Sentencing Colin Ireland, 39, to five life terms, Mr Justice Sachs told him he should never be released, saying: 'To take one human life is an outrage, to take five is carnage.' He had killed in 'grotesque and cruel circumstances,' his victims suffering unspeakable indignities.
A packed Number One court at the Old Bailey heard how Ireland, of Southend-on-Sea, Essex, had confesssed to meticulously planning and carrying out his killing spree, murdering five sado-masochistic homosexuals, specifically targeted because they were vulnerable.
During the two-hour hearing, Ireland, thick set and 6ft-tall with cropped greying hair and wearing a burgandy crew neck sweater, showed little emotion. But he appeared alternately bored and restless, constantly staring around the courtroom, particularly at the crowded press benches, then stretching and stifling yawns.
Ireland's barrister said his client sought no medical shelter for his actions and knew it was unlikely he would ever be released. As he was taken from the dock, his mother, Pat Williams, sobbed; Alan Williams, his stepfather, said the sentence was 'justified'.
Afterwards, Detective Chief Superintendent Ken John, who led the investigation, said Ireland had chosen homosexuals who practised sado-masochism as a vulnerable group who would allow themselves to be tied up by strangers. 'He told us 'I wanted to burn down the world' and that he hated people.' Det Ch Supt John rejected gay activist criticisms that the fifth murder could have been averted if police had realised and made public earlier the links between the first four; although Ireland had claimed responsibility by telephone, police had to wait for scientific confirmation.
The investigation did, however, mark a new degree of co-operation between police and the gay community, which for several weeks in mid summer knew that a killer was systematically picking off gay men. Police were forced to seek the assistance of Galop, the group that monitors police and gays in London and offered anonymity to those giving information. Gay officers were drafted in to the investigation as advisers. Many observers believe the force is more understanding of gay issues.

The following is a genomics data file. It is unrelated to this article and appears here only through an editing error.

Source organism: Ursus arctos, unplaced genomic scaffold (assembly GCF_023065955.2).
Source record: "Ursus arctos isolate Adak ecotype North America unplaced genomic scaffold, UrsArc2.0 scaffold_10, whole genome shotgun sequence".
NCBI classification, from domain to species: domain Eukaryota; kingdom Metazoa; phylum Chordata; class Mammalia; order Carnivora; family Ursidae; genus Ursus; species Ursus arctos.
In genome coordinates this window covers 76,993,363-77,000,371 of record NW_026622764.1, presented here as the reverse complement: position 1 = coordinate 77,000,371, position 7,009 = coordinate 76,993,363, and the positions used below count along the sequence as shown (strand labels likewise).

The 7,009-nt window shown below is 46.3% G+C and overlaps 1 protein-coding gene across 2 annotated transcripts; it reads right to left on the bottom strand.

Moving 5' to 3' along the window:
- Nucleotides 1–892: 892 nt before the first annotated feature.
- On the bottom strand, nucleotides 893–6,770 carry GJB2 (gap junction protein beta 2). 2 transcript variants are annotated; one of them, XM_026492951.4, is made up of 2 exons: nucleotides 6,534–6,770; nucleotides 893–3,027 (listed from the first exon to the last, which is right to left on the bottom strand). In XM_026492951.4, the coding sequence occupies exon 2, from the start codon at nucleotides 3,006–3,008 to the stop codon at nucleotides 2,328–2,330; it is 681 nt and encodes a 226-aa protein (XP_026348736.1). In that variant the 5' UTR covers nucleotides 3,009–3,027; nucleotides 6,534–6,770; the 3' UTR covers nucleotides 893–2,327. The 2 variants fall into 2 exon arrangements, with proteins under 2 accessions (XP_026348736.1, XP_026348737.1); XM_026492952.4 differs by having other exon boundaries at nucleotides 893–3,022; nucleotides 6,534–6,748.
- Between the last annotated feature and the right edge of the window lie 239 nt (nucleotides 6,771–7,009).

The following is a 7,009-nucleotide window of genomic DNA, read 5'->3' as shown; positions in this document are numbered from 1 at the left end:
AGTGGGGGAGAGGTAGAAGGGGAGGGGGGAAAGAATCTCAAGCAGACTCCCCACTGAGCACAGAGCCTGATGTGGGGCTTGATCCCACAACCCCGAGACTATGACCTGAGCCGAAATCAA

Detectives believe Ireland made a new year resolution to kill as a consequence of the failure of his life - he had two broken marriages, no settled home, a childhood in borstal and a string of petty convictions for burglary or theft - coupled with his departure in November 1992 from a job he had enjoyed as relief manager at a Southend night shelter for the homeless. He had fallen out with the owners and resigned.
Born in Dartford, Kent, Ireland left school at 13. Between spells in borstal and prison, he had worked as a volunteer fireman and was rejected by the Foreign Legion. Although he claimed to be a survivalist, detectives learnt he would sneak into restaurants leaving others to suffer the cold.
He married Virginia Zammit, a disabled sportswoman, in 1982. She believed his violence and apparent hatred of homosexuals stemmed from some childhood experience; they were divorced in 1987. In 1990 he remarried and for a while ran a public house in Devon.
When police distributed a close-circuit camera photograph of an unidentified Ireland with his last victim, he contacted police to claim that although he was the man in the picture he was not the killer. He confessed after learning he had left a fingerprint at the home of his fourth victim.
John Nutting, for the Crown, said Ireland wanted some things made clear: the offences had been committed while he was sober and not on drugs; although he was once a bouncer at a homosexual club, he had never been bisexual or homosexual; neither had he undressed during his encounters or become sexually excited; and although he had experienced sado-sex with women he pretended an interest in the male variety to commit the murders.
Asked for a motive, Ireland replied that he had been bullied as a child: 'I was a thin, lanky little runt - always getting the worst of it. It was building up in me - a general dislike of people.'
Andrew Trollope, QC, Ireland's counsel, said Ireland's good side had taken over and he realised what he was doing; that was why he had telephoned police to say: 'You have got to stop me.'
The five homosexual victims
PETER WALKER, 45, an assistant theatre director on a West End musical; suffocated at his flat in Battersea, south London, on 8 March;
CHRISTOPHER DUNN, 37, a Brent council librarian, strangled at his home in Wealdstone, north London, on 28 May;
PERRY BRADLEY III, 35, a businessman and son of a US congressman, strangled in his flat in Kensington, west London, on 4 June;
ANDREW COLLIER, 33, warden at a sheltered housing complex, strangled at his home in Dalston, east London, on 7 June;
EMANUEL SPITERI, 41, a chef, strangled at his flat in Catford, south-east London, on 12 June.
Calculating murderer, page 6
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